In A.D. 642, as legend has it, the Caliph Omar commanded that all the books in the Great Library of Alexandria be burned as fuel to heat the city. The city fathers begged him to spare what was one of the Seven Wonders of the World. With diabolical logic, Omar refused.

"The Koran is the source of all wisdom," said the Caliph. "So if these books all agree with the Koran, they are redundant and thus can be burned. If they disagree, then they are heretical and thus should be burned."

The story is apocryphal, but it underscores the Western perception of Islam as a religion and culture hostile to knowledge, particularly the sciences and technology. That's not quite true. Islam does embrace breakthrough science and innovative technologies -- but only on its own terms. This has profound -- and troubling -- implications for the West and its relationships with the Islamic world.

"The objection that people have in the Moslem world is not to modern science but science as defined by Western scientists and that the extent to which becoming a scientific and technological society requires you to become Western," observes John Voll, an Islamic scholar at the University of New Hampshire. "This is a very critical question that gets to the whole issue of modernization, and it spans the entire spectrum of Islam."

In other words, the issue is less an inherent contempt for science and technology than contempt for the West. Science and Islam can comfortably coexist. As Osman Shinaishan, the National Science Foundation's senior program manager for South and West Asia, points out, science and engineering research prospers in India and Pakistan, both with significant Moslem populations. Competent research is under way in Malaysia and Indonesia. Contrary to Western views that Iran's fundamentalist Islamic revolution obliterated its scientific establishment, Shinaishan, an Egyptian-born Moslem, reports, "Iranian scientists are tackling everything."

Although Islamic nations tend to lag the West in the sciences, Shinaishan asserts, "To attribute the decline of science and technology to Islamic religious belief is just wrong."

Nonetheless, Michael P. Adas, a professor at Rutgers University, notes, "The Moslem world is still overwhelmingly hung up on this point of how much technology it should take." This issue haunts virtually every aspect of Islamic life. What role should science and technology play in agriculture and economic development? In national security? Should these technologies be "Western"? Or can they be Islamic? Will Islam reshape technology or will technology reshape Islam? As surely as Salman Rushdie's "Satanic Verses" can incite cries of blasphemy in today's Moslem world, so can science and technology.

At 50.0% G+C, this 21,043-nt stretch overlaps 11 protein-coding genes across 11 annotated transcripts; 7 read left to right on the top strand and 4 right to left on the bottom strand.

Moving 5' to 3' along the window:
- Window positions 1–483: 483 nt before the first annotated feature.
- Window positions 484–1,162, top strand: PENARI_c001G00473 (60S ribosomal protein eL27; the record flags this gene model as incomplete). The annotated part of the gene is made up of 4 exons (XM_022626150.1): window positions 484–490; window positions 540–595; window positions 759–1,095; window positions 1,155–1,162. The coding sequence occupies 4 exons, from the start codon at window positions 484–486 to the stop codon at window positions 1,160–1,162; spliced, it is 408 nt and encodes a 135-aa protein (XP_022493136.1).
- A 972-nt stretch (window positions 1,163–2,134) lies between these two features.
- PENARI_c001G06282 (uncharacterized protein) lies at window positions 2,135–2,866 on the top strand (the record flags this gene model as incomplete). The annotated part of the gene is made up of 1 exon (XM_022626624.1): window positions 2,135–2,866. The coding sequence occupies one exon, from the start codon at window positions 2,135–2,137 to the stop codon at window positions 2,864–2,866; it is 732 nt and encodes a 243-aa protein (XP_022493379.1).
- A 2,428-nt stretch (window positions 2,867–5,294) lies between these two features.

So where the West comfortably views its economic superiority through the prism of technology, Islam remains restlessly ambivalent. This is particularly true in the Middle East. In contrast to resource-poor Japan, the oil-rich Persian Gulf states did not consistently invest in developing their own technological capabilities, preferring to buy expertise rather than internally nurture it. More secular Islamic countries, such as Iraq, are better at adapting Western technology than more devout countries, such as Saudi Arabia. Ironically, Western technology has enabled Saddam Hussein to practice his regional thuggery. The Middle East seems more comfortable with technology as a vehicle of destruction than as medium for economic development.

In part because the Middle East has rejected the Western -- and Asian -- models for economic development, it finds itself locked in regional rivalries, class struggles and religious ferment. The Islamic world's inability to successfully integrate technology into its culture -- militarily and otherwise -- continues to exacerbate both its internal troubles and its conflicts with the West.

The West isn't dealing with a geopolitical challenge in the Middle East; it's dealing with a geocultural challenge. Unlike Marxist ideology, Islam is a powerful, vibrant and meaningful force for more than a billion people. It will become more influential before it becomes less influential on the world stage. To the extent the West treats this challenge as "regional" or as a battle between "wealthy" oil nations and their impoverished neighbors, it is making a huge miscalculation. A Saddam Hussein understands this and positions himself accordingly.

So whether Iraq is brought to its knees by military force, whether oil is $15 per barrel or $75, whether the Palestinians have a homeland or Israel withdraws to behind pre-1967 borders, the Islamic world still will roil with tension and dissent. Islam is struggling to redefine itself in a world where science and technology have changed the vocabulary. The West can't impose a definition -- and it probably can't even suggest one.

The West may choose to exploit these tensions by strategically offering and withholding technology to alter the balance of power -- as the United States did for Iraq during its war with Iran. Or it may choose to technologically quarantine much of the Islamic world -- much as the NATO alliance isolated the Soviet bloc. Perhaps the West may even go through the trouble of understanding the multiple dynamics of Islam and craft policies likely to minimize cultural conflicts than exacerbate them.

But no matter which course the West chooses, the nations of Islam will decide for themselves what their relationships with science and technology will be. As current events indicate, those decisions probably will cause a great deal of pain and anguish -- both for Islam and the West.

Michael Schrage is a columnist for the Los Angeles Times.